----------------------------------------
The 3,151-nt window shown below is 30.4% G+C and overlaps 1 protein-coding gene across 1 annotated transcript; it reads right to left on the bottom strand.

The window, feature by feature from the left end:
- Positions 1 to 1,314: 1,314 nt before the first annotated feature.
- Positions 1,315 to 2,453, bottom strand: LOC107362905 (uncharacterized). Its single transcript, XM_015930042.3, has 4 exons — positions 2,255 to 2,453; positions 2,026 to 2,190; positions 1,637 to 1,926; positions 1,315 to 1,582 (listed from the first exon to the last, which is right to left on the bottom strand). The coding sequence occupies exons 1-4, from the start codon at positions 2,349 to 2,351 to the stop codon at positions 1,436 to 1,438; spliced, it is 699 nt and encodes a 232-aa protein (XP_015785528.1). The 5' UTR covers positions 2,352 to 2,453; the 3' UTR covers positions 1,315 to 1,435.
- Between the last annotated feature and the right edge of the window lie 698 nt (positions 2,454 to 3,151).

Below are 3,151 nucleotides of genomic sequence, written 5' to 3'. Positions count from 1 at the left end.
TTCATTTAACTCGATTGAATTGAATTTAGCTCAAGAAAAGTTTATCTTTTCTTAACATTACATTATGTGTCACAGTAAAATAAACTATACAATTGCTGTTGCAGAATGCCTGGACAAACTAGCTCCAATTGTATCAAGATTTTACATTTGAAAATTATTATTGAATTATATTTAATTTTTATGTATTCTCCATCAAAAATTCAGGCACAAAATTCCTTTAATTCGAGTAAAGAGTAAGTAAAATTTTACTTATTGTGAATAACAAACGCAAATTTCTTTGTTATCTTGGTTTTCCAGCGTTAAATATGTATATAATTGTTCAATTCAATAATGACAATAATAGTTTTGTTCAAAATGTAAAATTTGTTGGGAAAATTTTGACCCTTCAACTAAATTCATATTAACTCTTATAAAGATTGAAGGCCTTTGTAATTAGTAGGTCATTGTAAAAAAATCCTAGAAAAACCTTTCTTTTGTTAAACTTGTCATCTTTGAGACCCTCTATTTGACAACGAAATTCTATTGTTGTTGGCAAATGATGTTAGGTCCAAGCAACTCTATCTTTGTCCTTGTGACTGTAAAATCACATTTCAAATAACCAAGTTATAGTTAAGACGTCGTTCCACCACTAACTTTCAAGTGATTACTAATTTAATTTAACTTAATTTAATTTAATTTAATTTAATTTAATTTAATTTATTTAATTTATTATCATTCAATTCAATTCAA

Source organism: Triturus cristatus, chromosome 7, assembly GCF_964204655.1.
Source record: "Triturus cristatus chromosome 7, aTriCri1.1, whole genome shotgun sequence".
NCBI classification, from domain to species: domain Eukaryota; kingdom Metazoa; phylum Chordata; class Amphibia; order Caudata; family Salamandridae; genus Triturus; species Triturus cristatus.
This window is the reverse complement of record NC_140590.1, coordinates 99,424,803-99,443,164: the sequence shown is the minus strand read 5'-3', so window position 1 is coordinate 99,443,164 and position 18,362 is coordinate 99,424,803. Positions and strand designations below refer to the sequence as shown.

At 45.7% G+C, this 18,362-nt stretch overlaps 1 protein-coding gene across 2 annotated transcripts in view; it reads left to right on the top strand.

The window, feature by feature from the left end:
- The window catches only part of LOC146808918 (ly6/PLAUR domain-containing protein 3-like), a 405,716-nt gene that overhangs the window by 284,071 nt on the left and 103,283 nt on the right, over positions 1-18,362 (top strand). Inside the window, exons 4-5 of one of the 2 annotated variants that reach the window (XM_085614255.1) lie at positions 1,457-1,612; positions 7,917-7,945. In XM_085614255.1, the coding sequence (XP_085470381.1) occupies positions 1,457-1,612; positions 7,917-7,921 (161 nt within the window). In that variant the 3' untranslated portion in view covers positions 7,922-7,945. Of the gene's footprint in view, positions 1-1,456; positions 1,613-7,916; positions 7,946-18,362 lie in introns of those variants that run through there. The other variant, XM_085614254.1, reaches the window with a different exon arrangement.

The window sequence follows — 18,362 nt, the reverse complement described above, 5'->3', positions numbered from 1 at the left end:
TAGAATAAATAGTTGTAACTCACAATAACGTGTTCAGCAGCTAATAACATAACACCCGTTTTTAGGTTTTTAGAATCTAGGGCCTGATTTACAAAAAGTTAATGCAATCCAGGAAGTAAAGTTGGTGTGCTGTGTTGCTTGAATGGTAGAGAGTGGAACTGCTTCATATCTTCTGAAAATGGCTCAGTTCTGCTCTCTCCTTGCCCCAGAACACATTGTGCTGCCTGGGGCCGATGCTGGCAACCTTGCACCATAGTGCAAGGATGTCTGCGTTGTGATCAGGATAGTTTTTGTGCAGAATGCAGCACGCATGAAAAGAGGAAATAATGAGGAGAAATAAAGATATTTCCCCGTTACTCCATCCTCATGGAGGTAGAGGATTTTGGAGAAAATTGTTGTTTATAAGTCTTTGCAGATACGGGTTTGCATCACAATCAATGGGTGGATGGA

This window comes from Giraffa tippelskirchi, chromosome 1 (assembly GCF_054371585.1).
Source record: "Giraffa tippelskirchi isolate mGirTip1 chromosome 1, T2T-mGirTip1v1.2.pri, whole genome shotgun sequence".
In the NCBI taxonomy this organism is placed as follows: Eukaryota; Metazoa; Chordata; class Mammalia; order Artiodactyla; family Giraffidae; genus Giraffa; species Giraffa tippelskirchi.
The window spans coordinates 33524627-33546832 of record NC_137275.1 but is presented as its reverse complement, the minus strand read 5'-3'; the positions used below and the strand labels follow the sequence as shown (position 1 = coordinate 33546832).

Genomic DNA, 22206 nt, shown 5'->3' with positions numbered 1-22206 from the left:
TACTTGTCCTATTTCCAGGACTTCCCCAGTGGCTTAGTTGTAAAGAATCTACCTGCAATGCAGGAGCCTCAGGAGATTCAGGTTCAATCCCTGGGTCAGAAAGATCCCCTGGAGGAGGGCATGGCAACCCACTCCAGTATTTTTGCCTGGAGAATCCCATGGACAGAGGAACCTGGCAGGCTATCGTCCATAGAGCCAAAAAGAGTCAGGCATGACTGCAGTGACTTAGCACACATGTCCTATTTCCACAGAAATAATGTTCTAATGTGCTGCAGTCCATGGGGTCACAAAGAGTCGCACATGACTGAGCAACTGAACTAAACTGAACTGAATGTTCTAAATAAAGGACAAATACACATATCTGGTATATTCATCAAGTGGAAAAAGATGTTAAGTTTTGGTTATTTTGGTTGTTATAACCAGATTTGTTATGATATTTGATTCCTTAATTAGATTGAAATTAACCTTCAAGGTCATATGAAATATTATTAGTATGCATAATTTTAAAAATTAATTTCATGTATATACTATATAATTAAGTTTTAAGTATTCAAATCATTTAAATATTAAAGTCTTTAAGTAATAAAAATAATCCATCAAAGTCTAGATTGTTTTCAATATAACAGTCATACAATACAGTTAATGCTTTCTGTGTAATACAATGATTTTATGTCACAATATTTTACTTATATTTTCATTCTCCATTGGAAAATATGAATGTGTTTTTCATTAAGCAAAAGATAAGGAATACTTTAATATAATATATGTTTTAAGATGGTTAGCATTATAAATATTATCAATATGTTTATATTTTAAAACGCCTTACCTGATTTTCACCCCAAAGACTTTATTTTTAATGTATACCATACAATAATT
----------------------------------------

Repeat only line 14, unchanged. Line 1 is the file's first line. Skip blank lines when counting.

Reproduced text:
- The window catches only part of LOC146808918 (ly6/PLAUR domain-containing protein 3-like), a 405,716-nt gene that overhangs the window by 284,071 nt on the left and 103,283 nt on the right, over positions 1-18,362 (top strand). Inside the window, exons 4-5 of one of the 2 annotated variants that reach the window (XM_085614255.1) lie at positions 1,457-1,612; positions 7,917-7,945. In XM_085614255.1, the coding sequence (XP_085470381.1) occupies positions 1,457-1,612; positions 7,917-7,921 (161 nt within the window). In that variant the 3' untranslated portion in view covers positions 7,922-7,945. Of the gene's footprint in view, positions 1-1,456; positions 1,613-7,916; positions 7,946-18,362 lie in introns of those variants that run through there. The other variant, XM_085614254.1, reaches the window with a different exon arrangement.